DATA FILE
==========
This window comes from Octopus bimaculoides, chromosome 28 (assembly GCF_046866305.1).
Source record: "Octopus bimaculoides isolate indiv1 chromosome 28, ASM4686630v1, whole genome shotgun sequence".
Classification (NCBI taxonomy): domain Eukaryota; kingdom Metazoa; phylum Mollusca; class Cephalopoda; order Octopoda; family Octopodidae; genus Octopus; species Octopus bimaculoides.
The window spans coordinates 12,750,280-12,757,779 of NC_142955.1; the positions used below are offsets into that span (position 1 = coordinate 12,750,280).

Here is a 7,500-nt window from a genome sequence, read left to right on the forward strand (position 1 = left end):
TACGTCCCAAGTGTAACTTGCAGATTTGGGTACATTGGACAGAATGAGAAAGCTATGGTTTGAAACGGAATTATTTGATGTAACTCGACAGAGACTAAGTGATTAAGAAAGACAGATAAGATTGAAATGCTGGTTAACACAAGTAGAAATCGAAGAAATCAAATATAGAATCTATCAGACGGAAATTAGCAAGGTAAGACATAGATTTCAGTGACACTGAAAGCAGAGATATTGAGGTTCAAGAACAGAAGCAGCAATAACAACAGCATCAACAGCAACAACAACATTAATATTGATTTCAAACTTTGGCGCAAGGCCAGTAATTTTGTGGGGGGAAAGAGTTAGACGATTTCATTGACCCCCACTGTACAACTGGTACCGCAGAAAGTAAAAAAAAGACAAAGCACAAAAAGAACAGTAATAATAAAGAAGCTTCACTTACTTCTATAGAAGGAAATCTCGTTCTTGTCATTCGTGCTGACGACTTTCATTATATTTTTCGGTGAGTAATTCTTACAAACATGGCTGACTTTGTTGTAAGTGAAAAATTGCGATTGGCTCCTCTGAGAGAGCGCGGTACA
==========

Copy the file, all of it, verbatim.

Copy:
This window comes from Octopus bimaculoides, chromosome 28 (assembly GCF_046866305.1).
Source record: "Octopus bimaculoides isolate indiv1 chromosome 28, ASM4686630v1, whole genome shotgun sequence".
Classification (NCBI taxonomy): domain Eukaryota; kingdom Metazoa; phylum Mollusca; class Cephalopoda; order Octopoda; family Octopodidae; genus Octopus; species Octopus bimaculoides.
The window spans coordinates 12,750,280-12,757,779 of NC_142955.1; the positions used below are offsets into that span (position 1 = coordinate 12,750,280).

Here is a 7,500-nt window from a genome sequence, read left to right on the forward strand (position 1 = left end):
TACGTCCCAAGTGTAACTTGCAGATTTGGGTACATTGGACAGAATGAGAAAGCTATGGTTTGAAACGGAATTATTTGATGTAACTCGACAGAGACTAAGTGATTAAGAAAGACAGATAAGATTGAAATGCTGGTTAACACAAGTAGAAATCGAAGAAATCAAATATAGAATCTATCAGACGGAAATTAGCAAGGTAAGACATAGATTTCAGTGACACTGAAAGCAGAGATATTGAGGTTCAAGAACAGAAGCAGCAATAACAACAGCATCAACAGCAACAACAACATTAATATTGATTTCAAACTTTGGCGCAAGGCCAGTAATTTTGTGGGGGGAAAGAGTTAGACGATTTCATTGACCCCCACTGTACAACTGGTACCGCAGAAAGTAAAAAAAAGACAAAGCACAAAAAGAACAGTAATAATAAAGAAGCTTCACTTACTTCTATAGAAGGAAATCTCGTTCTTGTCATTCGTGCTGACGACTTTCATTATATTTTTCGGTGAGTAATTCTTACAAACATGGCTGACTTTGTTGTAAGTGAAAAATTGCGATTGGCTCCTCTGAGAGAGCGCGGTACA